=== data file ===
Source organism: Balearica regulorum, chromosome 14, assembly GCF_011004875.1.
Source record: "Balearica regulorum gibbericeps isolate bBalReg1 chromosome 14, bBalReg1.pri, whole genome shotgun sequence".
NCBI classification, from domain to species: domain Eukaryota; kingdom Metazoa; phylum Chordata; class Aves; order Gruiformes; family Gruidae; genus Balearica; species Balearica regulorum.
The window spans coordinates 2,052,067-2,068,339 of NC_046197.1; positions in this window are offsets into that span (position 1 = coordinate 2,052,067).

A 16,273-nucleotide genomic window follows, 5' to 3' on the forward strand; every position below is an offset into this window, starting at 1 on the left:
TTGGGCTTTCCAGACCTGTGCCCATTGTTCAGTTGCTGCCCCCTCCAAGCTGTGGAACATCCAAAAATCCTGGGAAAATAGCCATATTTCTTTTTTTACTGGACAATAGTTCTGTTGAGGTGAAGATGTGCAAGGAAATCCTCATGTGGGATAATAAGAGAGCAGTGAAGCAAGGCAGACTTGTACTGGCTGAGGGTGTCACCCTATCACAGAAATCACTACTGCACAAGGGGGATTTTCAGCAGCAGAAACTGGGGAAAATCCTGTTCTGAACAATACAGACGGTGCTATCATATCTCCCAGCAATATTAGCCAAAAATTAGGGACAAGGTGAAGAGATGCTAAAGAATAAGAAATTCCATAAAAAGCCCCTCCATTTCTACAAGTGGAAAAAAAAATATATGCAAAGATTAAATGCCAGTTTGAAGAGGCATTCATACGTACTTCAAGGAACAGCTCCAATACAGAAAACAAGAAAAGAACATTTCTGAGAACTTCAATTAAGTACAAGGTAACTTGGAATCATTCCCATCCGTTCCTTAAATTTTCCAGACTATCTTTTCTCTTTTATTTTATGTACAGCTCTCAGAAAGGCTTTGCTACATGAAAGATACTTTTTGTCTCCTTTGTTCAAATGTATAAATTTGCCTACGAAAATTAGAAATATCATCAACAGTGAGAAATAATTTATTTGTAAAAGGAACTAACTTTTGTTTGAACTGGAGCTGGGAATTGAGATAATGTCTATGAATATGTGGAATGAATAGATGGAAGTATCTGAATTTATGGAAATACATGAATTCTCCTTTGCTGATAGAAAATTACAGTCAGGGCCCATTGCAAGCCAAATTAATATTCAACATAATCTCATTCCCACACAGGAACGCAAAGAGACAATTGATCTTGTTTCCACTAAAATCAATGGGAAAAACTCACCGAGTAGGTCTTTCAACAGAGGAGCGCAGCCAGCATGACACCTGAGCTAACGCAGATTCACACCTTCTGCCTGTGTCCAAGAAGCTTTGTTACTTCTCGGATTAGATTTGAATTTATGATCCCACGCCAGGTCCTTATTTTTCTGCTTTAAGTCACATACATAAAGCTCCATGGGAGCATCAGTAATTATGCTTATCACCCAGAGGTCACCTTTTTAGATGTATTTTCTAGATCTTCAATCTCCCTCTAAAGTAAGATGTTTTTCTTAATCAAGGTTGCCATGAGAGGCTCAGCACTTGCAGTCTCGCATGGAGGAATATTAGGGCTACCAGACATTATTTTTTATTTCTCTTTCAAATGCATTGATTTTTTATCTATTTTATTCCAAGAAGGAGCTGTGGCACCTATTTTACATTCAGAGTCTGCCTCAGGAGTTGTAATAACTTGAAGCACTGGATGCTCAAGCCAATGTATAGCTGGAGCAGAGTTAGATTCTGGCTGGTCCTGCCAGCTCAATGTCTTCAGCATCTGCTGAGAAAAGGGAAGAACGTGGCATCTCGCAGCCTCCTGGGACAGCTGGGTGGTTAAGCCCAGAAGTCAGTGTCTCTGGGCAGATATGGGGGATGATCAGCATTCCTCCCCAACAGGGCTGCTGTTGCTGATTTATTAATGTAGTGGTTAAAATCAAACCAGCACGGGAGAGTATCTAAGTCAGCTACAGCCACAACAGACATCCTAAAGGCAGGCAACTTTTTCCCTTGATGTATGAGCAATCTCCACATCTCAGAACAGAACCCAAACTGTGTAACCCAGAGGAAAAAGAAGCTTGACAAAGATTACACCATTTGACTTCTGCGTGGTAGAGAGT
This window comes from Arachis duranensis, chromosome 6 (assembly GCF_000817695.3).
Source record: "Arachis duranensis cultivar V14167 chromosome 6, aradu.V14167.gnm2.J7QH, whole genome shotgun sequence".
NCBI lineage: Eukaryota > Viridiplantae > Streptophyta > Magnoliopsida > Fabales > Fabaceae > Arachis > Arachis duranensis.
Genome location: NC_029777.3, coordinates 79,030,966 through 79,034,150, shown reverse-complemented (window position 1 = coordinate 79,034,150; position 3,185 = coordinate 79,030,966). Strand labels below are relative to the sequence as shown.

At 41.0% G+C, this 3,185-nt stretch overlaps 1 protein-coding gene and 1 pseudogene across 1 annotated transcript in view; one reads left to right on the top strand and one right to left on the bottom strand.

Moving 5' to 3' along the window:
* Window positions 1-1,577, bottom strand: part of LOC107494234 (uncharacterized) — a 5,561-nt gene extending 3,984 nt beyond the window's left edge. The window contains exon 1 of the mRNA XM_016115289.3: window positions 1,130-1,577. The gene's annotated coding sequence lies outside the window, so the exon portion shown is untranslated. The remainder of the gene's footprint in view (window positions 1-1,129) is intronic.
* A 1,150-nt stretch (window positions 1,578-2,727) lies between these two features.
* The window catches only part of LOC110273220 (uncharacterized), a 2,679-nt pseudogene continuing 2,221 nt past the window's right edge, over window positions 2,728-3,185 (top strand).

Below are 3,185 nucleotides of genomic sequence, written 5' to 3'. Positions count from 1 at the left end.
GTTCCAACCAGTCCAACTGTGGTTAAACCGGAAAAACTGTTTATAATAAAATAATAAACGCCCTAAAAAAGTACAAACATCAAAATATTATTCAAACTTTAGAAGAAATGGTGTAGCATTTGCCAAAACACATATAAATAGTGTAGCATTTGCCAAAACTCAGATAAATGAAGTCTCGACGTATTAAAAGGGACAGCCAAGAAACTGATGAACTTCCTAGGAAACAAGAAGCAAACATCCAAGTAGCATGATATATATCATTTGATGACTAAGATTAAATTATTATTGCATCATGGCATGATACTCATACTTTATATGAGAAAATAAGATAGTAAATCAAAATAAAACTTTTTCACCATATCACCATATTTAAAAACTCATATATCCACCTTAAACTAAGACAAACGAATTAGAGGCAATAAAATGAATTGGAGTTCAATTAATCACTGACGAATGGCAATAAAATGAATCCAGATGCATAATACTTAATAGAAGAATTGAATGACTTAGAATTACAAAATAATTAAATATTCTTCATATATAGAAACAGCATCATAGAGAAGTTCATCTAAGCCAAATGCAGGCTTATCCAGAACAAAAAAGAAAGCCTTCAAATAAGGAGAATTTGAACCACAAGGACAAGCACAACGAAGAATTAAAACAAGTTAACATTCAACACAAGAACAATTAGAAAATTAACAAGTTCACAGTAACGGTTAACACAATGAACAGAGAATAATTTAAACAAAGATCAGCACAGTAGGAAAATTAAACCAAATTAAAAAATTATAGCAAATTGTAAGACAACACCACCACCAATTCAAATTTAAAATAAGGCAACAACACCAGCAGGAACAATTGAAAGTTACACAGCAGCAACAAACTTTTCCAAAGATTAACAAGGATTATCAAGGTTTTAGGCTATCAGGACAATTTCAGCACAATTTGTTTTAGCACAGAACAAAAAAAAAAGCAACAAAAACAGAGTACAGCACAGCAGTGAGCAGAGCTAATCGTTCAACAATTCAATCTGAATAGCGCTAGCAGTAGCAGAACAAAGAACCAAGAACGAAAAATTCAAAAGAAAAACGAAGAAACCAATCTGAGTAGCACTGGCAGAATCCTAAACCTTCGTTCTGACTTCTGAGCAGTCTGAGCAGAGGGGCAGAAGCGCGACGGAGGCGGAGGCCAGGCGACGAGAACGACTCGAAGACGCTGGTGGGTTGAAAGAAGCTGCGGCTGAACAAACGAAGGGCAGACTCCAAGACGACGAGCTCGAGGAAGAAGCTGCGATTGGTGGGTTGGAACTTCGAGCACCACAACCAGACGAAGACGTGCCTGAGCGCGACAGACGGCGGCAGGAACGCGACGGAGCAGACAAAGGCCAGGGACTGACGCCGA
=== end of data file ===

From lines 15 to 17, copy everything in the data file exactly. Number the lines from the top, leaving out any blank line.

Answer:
* The window catches only part of LOC110273220 (uncharacterized), a 2,679-nt pseudogene continuing 2,221 nt past the window's right edge, over window positions 2,728-3,185 (top strand).

Below are 3,185 nucleotides of genomic sequence, written 5' to 3'. Positions count from 1 at the left end.
GTTCCAACCAGTCCAACTGTGGTTAAACCGGAAAAACTGTTTATAATAAAATAATAAACGCCCTAAAAAAGTACAAACATCAAAATATTATTCAAACTTTAGAAGAAATGGTGTAGCATTTGCCAAAACACATATAAATAGTGTAGCATTTGCCAAAACTCAGATAAATGAAGTCTCGACGTATTAAAAGGGACAGCCAAGAAACTGATGAACTTCCTAGGAAACAAGAAGCAAACATCCAAGTAGCATGATATATATCATTTGATGACTAAGATTAAATTATTATTGCATCATGGCATGATACTCATACTTTATATGAGAAAATAAGATAGTAAATCAAAATAAAACTTTTTCACCATATCACCATATTTAAAAACTCATATATCCACCTTAAACTAAGACAAACGAATTAGAGGCAATAAAATGAATTGGAGTTCAATTAATCACTGACGAATGGCAATAAAATGAATCCAGATGCATAATACTTAATAGAAGAATTGAATGACTTAGAATTACAAAATAATTAAATATTCTTCATATATAGAAACAGCATCATAGAGAAGTTCATCTAAGCCAAATGCAGGCTTATCCAGAACAAAAAAGAAAGCCTTCAAATAAGGAGAATTTGAACCACAAGGACAAGCACAACGAAGAATTAAAACAAGTTAACATTCAACACAAGAACAATTAGAAAATTAACAAGTTCACAGTAACGGTTAACACAATGAACAGAGAATAATTTAAACAAAGATCAGCACAGTAGGAAAATTAAACCAAATTAAAAAATTATAGCAAATTGTAAGACAACACCACCACCAATTCAAATTTAAAATAAGGCAACAACACCAGCAGGAACAATTGAAAGTTACACAGCAGCAACAAACTTTTCCAAAGATTAACAAGGATTATCAAGGTTTTAGGCTATCAGGACAATTTCAGCACAATTTGTTTTAGCACAGAACAAAAAAAAAAGCAACAAAAACAGAGTACAGCACAGCAGTGAGCAGAGCTAATCGTTCAACAATTCAATCTGAATAGCGCTAGCAGTAGCAGAACAAAGAACCAAGAACGAAAAATTCAAAAGAAAAACGAAGAAACCAATCTGAGTAGCACTGGCAGAATCCTAAACCTTCGTTCTGACTTCTGAGCAGTCTGAGCAGAGGGGCAGAAGCGCGACGGAGGCGGAGGCCAGGCGACGAGAACGACTCGAAGACGCTGGTGGGTTGAAAGAAGCTGCGGCTGAACAAACGAAGGGCAGACTCCAAGACGACGAGCTCGAGGAAGAAGCTGCGATTGGTGGGTTGGAACTTCGAGCACCACAACCAGACGAAGACGTGCCTGAGCGCGACAGACGGCGGCAGGAACGCGACGGAGCAGACAAAGGCCAGGGACTGACGCCGA